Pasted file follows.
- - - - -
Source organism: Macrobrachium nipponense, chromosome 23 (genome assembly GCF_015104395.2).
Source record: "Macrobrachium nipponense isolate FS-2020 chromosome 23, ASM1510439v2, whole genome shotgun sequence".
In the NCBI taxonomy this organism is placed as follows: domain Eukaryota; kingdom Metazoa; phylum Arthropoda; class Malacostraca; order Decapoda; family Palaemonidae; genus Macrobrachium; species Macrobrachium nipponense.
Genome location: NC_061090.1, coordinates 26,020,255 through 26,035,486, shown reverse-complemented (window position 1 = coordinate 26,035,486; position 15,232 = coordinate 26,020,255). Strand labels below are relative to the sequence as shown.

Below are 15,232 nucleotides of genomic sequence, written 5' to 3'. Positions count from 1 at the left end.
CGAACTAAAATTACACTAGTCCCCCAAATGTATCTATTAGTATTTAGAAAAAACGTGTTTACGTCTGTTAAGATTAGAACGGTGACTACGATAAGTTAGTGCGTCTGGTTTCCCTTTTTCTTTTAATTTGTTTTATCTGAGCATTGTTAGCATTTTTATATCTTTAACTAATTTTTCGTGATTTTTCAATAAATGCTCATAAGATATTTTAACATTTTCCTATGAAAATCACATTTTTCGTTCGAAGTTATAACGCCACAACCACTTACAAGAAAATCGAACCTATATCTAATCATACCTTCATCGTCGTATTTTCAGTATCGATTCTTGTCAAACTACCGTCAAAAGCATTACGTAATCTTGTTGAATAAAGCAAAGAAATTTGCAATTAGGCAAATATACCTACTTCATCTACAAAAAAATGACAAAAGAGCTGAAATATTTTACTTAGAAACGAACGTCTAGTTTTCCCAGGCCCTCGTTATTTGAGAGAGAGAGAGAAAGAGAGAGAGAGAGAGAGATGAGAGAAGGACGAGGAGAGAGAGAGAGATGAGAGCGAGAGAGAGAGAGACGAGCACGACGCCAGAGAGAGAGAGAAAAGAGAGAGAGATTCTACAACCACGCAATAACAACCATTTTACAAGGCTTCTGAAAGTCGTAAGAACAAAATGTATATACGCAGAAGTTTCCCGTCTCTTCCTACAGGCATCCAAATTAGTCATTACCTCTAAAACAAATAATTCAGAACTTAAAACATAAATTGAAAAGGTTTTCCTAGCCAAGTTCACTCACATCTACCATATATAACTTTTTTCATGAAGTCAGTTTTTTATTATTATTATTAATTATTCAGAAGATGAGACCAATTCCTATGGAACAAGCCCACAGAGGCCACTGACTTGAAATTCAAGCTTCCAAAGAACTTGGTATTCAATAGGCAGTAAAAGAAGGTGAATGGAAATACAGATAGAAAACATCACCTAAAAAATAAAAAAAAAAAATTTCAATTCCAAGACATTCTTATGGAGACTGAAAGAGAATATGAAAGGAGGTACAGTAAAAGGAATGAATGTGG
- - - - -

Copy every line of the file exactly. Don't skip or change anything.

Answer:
Source organism: Macrobrachium nipponense, chromosome 23 (genome assembly GCF_015104395.2).
Source record: "Macrobrachium nipponense isolate FS-2020 chromosome 23, ASM1510439v2, whole genome shotgun sequence".
In the NCBI taxonomy this organism is placed as follows: domain Eukaryota; kingdom Metazoa; phylum Arthropoda; class Malacostraca; order Decapoda; family Palaemonidae; genus Macrobrachium; species Macrobrachium nipponense.
Genome location: NC_061090.1, coordinates 26,020,255 through 26,035,486, shown reverse-complemented (window position 1 = coordinate 26,035,486; position 15,232 = coordinate 26,020,255). Strand labels below are relative to the sequence as shown.

Below are 15,232 nucleotides of genomic sequence, written 5' to 3'. Positions count from 1 at the left end.
CGAACTAAAATTACACTAGTCCCCCAAATGTATCTATTAGTATTTAGAAAAAACGTGTTTACGTCTGTTAAGATTAGAACGGTGACTACGATAAGTTAGTGCGTCTGGTTTCCCTTTTTCTTTTAATTTGTTTTATCTGAGCATTGTTAGCATTTTTATATCTTTAACTAATTTTTCGTGATTTTTCAATAAATGCTCATAAGATATTTTAACATTTTCCTATGAAAATCACATTTTTCGTTCGAAGTTATAACGCCACAACCACTTACAAGAAAATCGAACCTATATCTAATCATACCTTCATCGTCGTATTTTCAGTATCGATTCTTGTCAAACTACCGTCAAAAGCATTACGTAATCTTGTTGAATAAAGCAAAGAAATTTGCAATTAGGCAAATATACCTACTTCATCTACAAAAAAATGACAAAAGAGCTGAAATATTTTACTTAGAAACGAACGTCTAGTTTTCCCAGGCCCTCGTTATTTGAGAGAGAGAGAGAAAGAGAGAGAGAGAGAGAGATGAGAGAAGGACGAGGAGAGAGAGAGAGATGAGAGCGAGAGAGAGAGAGACGAGCACGACGCCAGAGAGAGAGAGAAAAGAGAGAGAGATTCTACAACCACGCAATAACAACCATTTTACAAGGCTTCTGAAAGTCGTAAGAACAAAATGTATATACGCAGAAGTTTCCCGTCTCTTCCTACAGGCATCCAAATTAGTCATTACCTCTAAAACAAATAATTCAGAACTTAAAACATAAATTGAAAAGGTTTTCCTAGCCAAGTTCACTCACATCTACCATATATAACTTTTTTCATGAAGTCAGTTTTTTATTATTATTATTAATTATTCAGAAGATGAGACCAATTCCTATGGAACAAGCCCACAGAGGCCACTGACTTGAAATTCAAGCTTCCAAAGAACTTGGTATTCAATAGGCAGTAAAAGAAGGTGAATGGAAATACAGATAGAAAACATCACCTAAAAAATAAAAAAAAAAAATTTCAATTCCAAGACATTCTTATGGAGACTGAAAGAGAATATGAAAGGAGGTACAGTAAAAGGAATGAATGTGG